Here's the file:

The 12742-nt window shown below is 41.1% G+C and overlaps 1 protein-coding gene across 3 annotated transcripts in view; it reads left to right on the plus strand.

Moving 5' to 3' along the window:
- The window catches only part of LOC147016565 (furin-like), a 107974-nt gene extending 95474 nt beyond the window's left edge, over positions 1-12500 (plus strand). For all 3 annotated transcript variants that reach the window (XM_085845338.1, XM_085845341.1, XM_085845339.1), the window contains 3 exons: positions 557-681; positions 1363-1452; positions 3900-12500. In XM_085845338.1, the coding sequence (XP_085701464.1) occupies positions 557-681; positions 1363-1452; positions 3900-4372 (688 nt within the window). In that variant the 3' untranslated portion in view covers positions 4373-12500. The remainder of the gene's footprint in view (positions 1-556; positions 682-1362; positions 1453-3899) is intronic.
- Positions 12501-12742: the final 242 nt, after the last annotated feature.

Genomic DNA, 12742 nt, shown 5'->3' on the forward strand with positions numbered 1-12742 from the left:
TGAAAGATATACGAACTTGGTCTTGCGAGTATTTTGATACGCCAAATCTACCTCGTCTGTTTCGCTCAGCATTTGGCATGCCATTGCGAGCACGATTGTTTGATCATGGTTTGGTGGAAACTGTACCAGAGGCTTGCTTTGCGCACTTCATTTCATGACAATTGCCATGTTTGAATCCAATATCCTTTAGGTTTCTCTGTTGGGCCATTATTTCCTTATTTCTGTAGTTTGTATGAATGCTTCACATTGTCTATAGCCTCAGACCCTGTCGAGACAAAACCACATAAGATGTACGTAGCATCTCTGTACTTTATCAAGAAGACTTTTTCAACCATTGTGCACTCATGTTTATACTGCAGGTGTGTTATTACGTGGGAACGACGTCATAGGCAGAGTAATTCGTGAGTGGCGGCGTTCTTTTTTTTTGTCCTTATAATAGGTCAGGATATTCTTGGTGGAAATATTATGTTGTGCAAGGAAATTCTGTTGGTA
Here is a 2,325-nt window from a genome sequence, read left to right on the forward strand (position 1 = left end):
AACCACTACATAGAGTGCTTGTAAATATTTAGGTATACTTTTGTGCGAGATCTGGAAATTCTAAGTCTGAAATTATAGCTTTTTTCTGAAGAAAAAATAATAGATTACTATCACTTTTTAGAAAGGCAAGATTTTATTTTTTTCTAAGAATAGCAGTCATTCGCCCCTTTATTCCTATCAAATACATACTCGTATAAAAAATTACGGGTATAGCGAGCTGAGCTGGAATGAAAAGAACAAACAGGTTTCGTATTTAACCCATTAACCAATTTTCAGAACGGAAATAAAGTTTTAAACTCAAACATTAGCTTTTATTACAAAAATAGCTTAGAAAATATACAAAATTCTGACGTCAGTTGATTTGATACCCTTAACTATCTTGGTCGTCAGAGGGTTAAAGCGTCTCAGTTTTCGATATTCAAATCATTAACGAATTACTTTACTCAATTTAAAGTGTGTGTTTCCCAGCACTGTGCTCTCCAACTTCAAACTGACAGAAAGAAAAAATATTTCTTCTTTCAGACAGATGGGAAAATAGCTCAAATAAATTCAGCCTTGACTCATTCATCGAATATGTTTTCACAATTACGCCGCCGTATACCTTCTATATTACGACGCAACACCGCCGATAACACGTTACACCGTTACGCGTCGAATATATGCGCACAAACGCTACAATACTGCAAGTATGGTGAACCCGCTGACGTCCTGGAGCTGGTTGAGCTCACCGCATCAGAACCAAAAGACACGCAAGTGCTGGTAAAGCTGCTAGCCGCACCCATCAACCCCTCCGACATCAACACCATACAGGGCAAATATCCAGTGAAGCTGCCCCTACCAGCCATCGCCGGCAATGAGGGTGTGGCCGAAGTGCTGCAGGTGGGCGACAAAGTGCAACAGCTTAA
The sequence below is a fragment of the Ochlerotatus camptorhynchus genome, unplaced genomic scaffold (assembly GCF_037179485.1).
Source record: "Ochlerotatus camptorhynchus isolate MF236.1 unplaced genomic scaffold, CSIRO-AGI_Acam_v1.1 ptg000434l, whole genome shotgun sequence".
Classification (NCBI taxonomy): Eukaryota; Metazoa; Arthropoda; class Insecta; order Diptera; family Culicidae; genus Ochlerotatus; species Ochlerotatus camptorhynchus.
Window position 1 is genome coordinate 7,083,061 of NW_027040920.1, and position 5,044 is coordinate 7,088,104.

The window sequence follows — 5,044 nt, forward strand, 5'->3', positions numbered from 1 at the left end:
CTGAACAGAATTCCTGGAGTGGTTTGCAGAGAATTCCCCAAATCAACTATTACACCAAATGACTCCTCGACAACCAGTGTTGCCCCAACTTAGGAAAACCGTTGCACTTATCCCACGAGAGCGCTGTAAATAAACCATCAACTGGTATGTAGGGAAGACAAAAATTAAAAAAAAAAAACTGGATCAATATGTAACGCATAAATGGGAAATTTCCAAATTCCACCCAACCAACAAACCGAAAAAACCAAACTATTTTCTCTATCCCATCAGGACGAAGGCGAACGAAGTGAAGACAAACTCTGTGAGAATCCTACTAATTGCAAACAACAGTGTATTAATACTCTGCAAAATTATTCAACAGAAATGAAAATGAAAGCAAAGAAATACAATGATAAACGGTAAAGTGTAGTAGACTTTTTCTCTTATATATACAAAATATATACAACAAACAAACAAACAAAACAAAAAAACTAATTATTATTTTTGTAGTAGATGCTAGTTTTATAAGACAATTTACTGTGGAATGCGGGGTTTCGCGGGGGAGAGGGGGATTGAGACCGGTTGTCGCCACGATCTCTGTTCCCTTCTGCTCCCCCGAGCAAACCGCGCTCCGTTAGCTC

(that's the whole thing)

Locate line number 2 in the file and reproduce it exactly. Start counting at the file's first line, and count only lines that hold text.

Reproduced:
Moving 5' to 3' along the window: